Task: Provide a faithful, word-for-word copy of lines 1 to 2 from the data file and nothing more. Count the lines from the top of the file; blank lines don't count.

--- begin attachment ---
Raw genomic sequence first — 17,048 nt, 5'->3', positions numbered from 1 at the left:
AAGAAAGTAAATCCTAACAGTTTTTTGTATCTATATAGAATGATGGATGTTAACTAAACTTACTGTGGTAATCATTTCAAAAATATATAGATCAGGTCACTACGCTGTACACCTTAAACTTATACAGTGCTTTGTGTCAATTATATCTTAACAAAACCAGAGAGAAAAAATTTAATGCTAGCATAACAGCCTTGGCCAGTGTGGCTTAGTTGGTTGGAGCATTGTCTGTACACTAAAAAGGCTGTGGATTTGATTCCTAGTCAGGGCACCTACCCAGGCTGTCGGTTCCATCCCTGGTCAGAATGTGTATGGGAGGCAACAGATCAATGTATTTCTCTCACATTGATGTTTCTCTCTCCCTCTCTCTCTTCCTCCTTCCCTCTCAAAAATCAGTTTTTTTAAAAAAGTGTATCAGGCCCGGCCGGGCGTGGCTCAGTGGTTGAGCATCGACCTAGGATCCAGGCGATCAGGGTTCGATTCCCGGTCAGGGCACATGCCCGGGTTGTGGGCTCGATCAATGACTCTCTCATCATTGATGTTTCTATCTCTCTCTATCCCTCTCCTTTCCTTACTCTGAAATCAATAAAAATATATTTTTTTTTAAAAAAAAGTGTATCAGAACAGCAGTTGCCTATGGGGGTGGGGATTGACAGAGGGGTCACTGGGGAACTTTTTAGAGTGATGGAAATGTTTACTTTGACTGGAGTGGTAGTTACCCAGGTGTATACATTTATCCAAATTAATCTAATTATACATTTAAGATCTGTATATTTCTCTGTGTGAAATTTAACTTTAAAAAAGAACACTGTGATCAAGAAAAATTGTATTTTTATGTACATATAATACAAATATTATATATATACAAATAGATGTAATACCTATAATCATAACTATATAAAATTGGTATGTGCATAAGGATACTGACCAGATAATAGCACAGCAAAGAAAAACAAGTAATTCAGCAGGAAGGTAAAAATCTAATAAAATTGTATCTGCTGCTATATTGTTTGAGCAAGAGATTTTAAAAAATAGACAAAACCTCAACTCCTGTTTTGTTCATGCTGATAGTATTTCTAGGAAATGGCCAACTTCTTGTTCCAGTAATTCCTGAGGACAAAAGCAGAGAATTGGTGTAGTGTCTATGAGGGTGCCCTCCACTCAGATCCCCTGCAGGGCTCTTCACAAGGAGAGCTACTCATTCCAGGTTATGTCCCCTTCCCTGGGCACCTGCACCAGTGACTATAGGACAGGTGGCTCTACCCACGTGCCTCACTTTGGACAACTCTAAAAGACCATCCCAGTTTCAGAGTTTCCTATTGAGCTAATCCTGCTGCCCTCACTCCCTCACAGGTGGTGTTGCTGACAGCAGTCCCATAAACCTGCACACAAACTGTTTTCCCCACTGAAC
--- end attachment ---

Raw genomic sequence first — 17,048 nt, 5'->3', positions numbered from 1 at the left:
AAGAAAGTAAATCCTAACAGTTTTTTGTATCTATATAGAATGATGGATGTTAACTAAACTTACTGTGGTAATCATTTCAAAAATATATAGATCAGGTCACTACGCTGTACACCTTAAACTTATACAGTGCTTTGTGTCAATTATATCTTAACAAAACCAGAGAGAAAAAATTTAATGCTAGCATAACAGCCTTGGCCAGTGTGGCTTAGTTGGTTGGAGCATTGTCTGTACACTAAAAAGGCTGTGGATTTGATTCCTAGTCAGGGCACCTACCCAGGCTGTCGGTTCCATCCCTGGTCAGAATGTGTATGGGAGGCAACAGATCAATGTATTTCTCTCACATTGATGTTTCTCTCTCCCTCTCTCTCTTCCTCCTTCCCTCTCAAAAATCAGTTTTTTTAAAAAAGTGTATCAGGCCCGGCCGGGCGTGGCTCAGTGGTTGAGCATCGACCTAGGATCCAGGCGATCAGGGTTCGATTCCCGGTCAGGGCACATGCCCGGGTTGTGGGCTCGATCAATGACTCTCTCATCATTGATGTTTCTATCTCTCTCTATCCCTCTCCTTTCCTTACTCTGAAATCAATAAAAATATATTTTTTTTTAAAAAAAAGTGTATCAGAACAGCAGTTGCCTATGGGGGTGGGGATTGACAGAGGGGTCACTGGGGAACTTTTTAGAGTGATGGAAATGTTTACTTTGACTGGAGTGGTAGTTACCCAGGTGTATACATTTATCCAAATTAATCTAATTATACATTTAAGATCTGTATATTTCTCTGTGTGAAATTTAACTTTAAAAAAGAACACTGTGATCAAGAAAAATTGTATTTTTATGTACATATAATACAAATATTATATATATACAAATAGATGTAATACCTATAATCATAACTATATAAAATTGGTATGTGCATAAGGATACTGACCAGATAATAGCACAGCAAAGAAAAACAAGTAATTCAGCAGGAAGGTAAAAATCTAATAAAATTGTATCTGCTGCTATATTGTTTGAGCAAGAGATTTTAAAAAATAGACAAAACCTCAACTCCTGTTTTGTTCATGCTGATAGTATTTCTAGGAAATGGCCAACTTCTTGTTCCAGTAATTCCTGAGGACAAAAGCAGAGAATTGGTGTAGTGTCTATGAGGGTGCCCTCCACTCAGATCCCCTGCAGGGCTCTTCACAAGGAGAGCTACTCATTCCAGGTTATGTCCCCTTCCCTGGGCACCTGCACCAGTGACTATAGGACAGGTGGCTCTACCCACGTGCCTCACTTTGGACAACTCTAAAAGACCATCCCAGTTTCAGAGTTTCCTATTGAGCTAATCCTGCTGCCCTCACTCCCTCACAGGTGGTGTTGCTGACAGCAGTCCCATAAACCTGCACACAAACTGTTTTCCCCACTGAAC